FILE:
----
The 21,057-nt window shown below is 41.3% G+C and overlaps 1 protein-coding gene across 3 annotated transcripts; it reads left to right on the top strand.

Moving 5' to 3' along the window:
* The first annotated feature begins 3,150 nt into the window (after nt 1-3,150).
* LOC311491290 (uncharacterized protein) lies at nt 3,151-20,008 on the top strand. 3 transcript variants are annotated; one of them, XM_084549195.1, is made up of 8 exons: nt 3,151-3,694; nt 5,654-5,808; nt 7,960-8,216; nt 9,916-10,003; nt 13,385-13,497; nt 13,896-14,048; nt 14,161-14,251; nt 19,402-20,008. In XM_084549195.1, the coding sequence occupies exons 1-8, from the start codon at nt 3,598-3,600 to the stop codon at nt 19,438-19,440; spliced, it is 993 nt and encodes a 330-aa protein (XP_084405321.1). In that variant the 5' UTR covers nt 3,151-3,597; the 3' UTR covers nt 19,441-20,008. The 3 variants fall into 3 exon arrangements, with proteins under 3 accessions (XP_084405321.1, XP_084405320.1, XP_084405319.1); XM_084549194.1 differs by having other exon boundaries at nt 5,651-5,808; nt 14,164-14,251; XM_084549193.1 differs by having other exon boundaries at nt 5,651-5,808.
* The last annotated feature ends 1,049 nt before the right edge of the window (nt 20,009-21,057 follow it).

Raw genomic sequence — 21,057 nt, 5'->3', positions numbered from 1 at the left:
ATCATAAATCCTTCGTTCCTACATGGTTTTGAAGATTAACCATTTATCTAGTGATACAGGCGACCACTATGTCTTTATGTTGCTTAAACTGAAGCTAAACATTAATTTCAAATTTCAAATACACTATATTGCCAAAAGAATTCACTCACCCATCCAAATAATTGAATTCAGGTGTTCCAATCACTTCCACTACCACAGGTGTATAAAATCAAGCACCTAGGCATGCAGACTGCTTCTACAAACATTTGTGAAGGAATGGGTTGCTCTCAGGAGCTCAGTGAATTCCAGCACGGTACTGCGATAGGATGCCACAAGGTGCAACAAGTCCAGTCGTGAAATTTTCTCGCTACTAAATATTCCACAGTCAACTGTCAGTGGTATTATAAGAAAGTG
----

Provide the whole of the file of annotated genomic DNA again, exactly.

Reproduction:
The 21,057-nt window shown below is 41.3% G+C and overlaps 1 protein-coding gene across 3 annotated transcripts; it reads left to right on the top strand.

Moving 5' to 3' along the window:
* The first annotated feature begins 3,150 nt into the window (after nt 1-3,150).
* LOC311491290 (uncharacterized protein) lies at nt 3,151-20,008 on the top strand. 3 transcript variants are annotated; one of them, XM_084549195.1, is made up of 8 exons: nt 3,151-3,694; nt 5,654-5,808; nt 7,960-8,216; nt 9,916-10,003; nt 13,385-13,497; nt 13,896-14,048; nt 14,161-14,251; nt 19,402-20,008. In XM_084549195.1, the coding sequence occupies exons 1-8, from the start codon at nt 3,598-3,600 to the stop codon at nt 19,438-19,440; spliced, it is 993 nt and encodes a 330-aa protein (XP_084405321.1). In that variant the 5' UTR covers nt 3,151-3,597; the 3' UTR covers nt 19,441-20,008. The 3 variants fall into 3 exon arrangements, with proteins under 3 accessions (XP_084405321.1, XP_084405320.1, XP_084405319.1); XM_084549194.1 differs by having other exon boundaries at nt 5,651-5,808; nt 14,164-14,251; XM_084549193.1 differs by having other exon boundaries at nt 5,651-5,808.
* The last annotated feature ends 1,049 nt before the right edge of the window (nt 20,009-21,057 follow it).

Raw genomic sequence — 21,057 nt, 5'->3', positions numbered from 1 at the left:
ATCATAAATCCTTCGTTCCTACATGGTTTTGAAGATTAACCATTTATCTAGTGATACAGGCGACCACTATGTCTTTATGTTGCTTAAACTGAAGCTAAACATTAATTTCAAATTTCAAATACACTATATTGCCAAAAGAATTCACTCACCCATCCAAATAATTGAATTCAGGTGTTCCAATCACTTCCACTACCACAGGTGTATAAAATCAAGCACCTAGGCATGCAGACTGCTTCTACAAACATTTGTGAAGGAATGGGTTGCTCTCAGGAGCTCAGTGAATTCCAGCACGGTACTGCGATAGGATGCCACAAGGTGCAACAAGTCCAGTCGTGAAATTTTCTCGCTACTAAATATTCCACAGTCAACTGTCAGTGGTATTATAAGAAAGTG